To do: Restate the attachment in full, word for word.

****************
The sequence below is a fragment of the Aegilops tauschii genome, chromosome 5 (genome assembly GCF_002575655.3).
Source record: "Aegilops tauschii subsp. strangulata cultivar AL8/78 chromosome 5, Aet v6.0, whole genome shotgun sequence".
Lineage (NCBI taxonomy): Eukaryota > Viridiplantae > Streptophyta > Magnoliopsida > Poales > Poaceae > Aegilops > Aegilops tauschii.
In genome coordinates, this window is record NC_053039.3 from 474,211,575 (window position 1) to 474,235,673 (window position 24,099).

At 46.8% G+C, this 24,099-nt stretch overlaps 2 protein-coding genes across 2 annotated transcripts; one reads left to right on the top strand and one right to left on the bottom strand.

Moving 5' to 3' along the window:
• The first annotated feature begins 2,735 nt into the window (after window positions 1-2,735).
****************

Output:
The sequence below is a fragment of the Aegilops tauschii genome, chromosome 5 (genome assembly GCF_002575655.3).
Source record: "Aegilops tauschii subsp. strangulata cultivar AL8/78 chromosome 5, Aet v6.0, whole genome shotgun sequence".
Lineage (NCBI taxonomy): Eukaryota > Viridiplantae > Streptophyta > Magnoliopsida > Poales > Poaceae > Aegilops > Aegilops tauschii.
In genome coordinates, this window is record NC_053039.3 from 474,211,575 (window position 1) to 474,235,673 (window position 24,099).

At 46.8% G+C, this 24,099-nt stretch overlaps 2 protein-coding genes across 2 annotated transcripts; one reads left to right on the top strand and one right to left on the bottom strand.

Moving 5' to 3' along the window:
• The first annotated feature begins 2,735 nt into the window (after window positions 1-2,735).